A beginner’s guide to bitcoin: where to store your bitcoins

Once you've got hold of some bitcoins, you need somewhere secure to keep them. Dominic Frisby outlines some of the best options, from exchanges to cold storage and hardware wallets.

Once you know what you are doing, if you want to buy significant sums of bitcoin, the place to do that is on an exchange. There are all sorts of identity checks you have to go through to open an account with an exchange. The process can be rather frustrating. If you’re struggling, one point I’d make is that in many cases I found it easier doing this on my phone than on my computer.

Even more frustrating is trying to send large sums. Banks sometimes limit the amount you can send. Some exchanges require extra verification, which can take considerable time to process, particularly at the moment with so many platforms swamped with new accounts opening.

(There is a global rush to buy bitcoin – it always happens in bull markets – and the general public is in a speculative frenzy anyway as a result of being locked down and having little else to do – see Gamestop for more details).

Where to keep your bitcoins

Bitcoins might be a digital asset (so you can’t touch them). But they’re also a bearer asset (if you hold them, you own them). So you need to keep them somewhere safe.

You can keep your bitcoins at an exchange – some offer cold storage, which is similar to the way that bullion dealers often offer gold storage. And if you feel you don’t have the time or the ability to learn and apply your own sovereign cold storage systems, then storing your bitcoins in cold storage with one of the more reputable exchanges in one of the more reputable jurisdictions, is a solution.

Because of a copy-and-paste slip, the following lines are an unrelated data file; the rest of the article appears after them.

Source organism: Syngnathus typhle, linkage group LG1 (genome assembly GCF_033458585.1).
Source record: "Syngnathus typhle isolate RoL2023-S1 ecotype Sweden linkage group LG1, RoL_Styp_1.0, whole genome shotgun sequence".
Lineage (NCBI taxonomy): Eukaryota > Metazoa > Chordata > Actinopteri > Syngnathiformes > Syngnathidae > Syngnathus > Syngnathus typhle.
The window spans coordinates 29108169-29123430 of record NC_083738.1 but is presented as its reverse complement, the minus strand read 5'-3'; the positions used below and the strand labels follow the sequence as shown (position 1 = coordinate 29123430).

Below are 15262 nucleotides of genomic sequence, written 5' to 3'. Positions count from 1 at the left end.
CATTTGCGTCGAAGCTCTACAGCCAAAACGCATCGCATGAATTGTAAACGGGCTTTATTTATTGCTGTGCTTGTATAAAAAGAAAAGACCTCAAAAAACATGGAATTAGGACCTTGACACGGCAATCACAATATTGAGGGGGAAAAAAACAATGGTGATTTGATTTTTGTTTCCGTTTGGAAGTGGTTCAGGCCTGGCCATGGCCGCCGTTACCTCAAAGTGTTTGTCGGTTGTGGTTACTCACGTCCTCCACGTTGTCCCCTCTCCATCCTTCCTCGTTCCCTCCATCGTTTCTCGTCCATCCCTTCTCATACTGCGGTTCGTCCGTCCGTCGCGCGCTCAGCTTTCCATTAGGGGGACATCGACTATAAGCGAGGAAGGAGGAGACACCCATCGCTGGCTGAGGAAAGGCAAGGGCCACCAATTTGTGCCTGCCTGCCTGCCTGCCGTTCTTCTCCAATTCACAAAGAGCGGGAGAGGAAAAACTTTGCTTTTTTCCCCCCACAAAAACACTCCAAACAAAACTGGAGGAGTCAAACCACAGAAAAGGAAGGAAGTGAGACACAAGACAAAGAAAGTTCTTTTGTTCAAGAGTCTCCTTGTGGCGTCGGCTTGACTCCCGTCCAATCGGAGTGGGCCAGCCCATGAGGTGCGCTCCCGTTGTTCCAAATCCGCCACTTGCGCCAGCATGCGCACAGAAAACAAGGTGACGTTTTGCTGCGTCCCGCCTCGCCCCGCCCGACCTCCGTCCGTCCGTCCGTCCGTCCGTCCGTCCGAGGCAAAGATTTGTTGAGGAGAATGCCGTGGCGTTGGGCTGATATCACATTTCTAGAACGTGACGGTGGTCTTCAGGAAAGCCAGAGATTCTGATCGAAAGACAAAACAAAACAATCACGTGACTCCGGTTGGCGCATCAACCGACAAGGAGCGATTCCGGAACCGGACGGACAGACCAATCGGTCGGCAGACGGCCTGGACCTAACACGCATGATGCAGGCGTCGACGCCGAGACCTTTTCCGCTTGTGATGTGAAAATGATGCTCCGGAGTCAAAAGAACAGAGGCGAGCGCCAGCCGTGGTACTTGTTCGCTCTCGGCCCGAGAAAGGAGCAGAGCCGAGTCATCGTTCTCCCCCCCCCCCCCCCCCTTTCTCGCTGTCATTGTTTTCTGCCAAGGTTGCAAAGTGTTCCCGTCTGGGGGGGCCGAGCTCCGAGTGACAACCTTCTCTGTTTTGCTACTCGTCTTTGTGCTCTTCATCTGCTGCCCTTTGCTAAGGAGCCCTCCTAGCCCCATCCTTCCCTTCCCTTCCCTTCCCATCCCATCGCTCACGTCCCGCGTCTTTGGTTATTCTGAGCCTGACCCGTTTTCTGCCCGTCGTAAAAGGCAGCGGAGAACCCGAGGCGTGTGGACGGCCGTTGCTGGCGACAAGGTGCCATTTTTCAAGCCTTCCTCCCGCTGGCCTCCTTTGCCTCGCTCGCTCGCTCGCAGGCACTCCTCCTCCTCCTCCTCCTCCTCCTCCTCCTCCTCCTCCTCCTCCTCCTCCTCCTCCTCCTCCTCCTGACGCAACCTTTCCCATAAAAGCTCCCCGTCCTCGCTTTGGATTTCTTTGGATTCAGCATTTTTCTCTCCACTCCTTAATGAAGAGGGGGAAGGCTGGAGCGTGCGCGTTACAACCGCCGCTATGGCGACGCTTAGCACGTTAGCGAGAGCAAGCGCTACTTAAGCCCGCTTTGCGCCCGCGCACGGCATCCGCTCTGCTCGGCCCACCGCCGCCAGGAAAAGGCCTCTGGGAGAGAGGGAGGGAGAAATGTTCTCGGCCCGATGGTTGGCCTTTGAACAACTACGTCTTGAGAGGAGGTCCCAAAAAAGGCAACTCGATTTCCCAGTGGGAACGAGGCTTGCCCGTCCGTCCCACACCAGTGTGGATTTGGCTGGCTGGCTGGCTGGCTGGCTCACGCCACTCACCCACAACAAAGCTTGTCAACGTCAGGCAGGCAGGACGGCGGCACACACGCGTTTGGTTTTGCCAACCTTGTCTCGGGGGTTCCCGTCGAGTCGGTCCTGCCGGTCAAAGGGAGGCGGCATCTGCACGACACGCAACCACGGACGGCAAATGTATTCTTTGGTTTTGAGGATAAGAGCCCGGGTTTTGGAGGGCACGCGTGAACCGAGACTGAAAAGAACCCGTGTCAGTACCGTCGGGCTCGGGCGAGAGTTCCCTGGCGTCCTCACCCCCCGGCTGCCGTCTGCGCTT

Exchange security is infinitely superior to what it once was. However, just understand that if the exchange goes bust, is hacked or has its assets frozen, you could well have a problem on your hands. The same government protections that exist in traditional finance do not exist in bitcoin. It is a form of digital cash. Replacement certificates cannot be issued, nor the stolen certificates cancelled. Once it is gone, it is gone. (And unlike your gold, it is unlikely to be insured).

The purists and the old hands all recommend taking custody, and so do I. Be your own sovereign bank, as the saying goes.

The most user-friendly means to store your own bitcoins I found to be keys.casa. Other long-term storage options include Trezor, Ledger, Electrum plus a multisig (multi-signature) hardware wallet. These will all start making sense once you start playing around with the technology. The ultimate guide to bitcoin security can be found here.

Cautionary tales from people who bought bitcoin early and still missed out

Back in 2014 I had my email hacked. The hacker found an archived wallet in my gmail account, which he used to steal my bitcoin. It was a common hack at the time and many of us lost our coins.

Today what was stolen amounts to a seven-figure sum. So angry/stupid was I afterwards that I did not buy back what was stolen and went on to miss out on huge gains. There are many people like me who suffered a similar, or in some cases much worse fate.

Imagine if you were one of the early investors who had his coins at MtGox. Until 2014, MtGox was the world’s biggest crypto exchange, handling over 70% of bitcoin transactions. Many early investors never took delivery of their coins and instead left them on the exchange.

MtGox got hacked. More than 850,000 coins were stolen. Today that amounts to over $34bn. It’s an extraordinary amount of money –it must be the greatest heist in history. How many early bitcoin investors missed out on becoming multi-millionaires or even billionaires as a result?

The incident has left many in a state of near-permanent depression. Never again will an opportunity like that to make so much money come along. I know of at least two suicides as a result. All because we were not as savvy as we should have been with the tech, and did not protect our accounts well enough.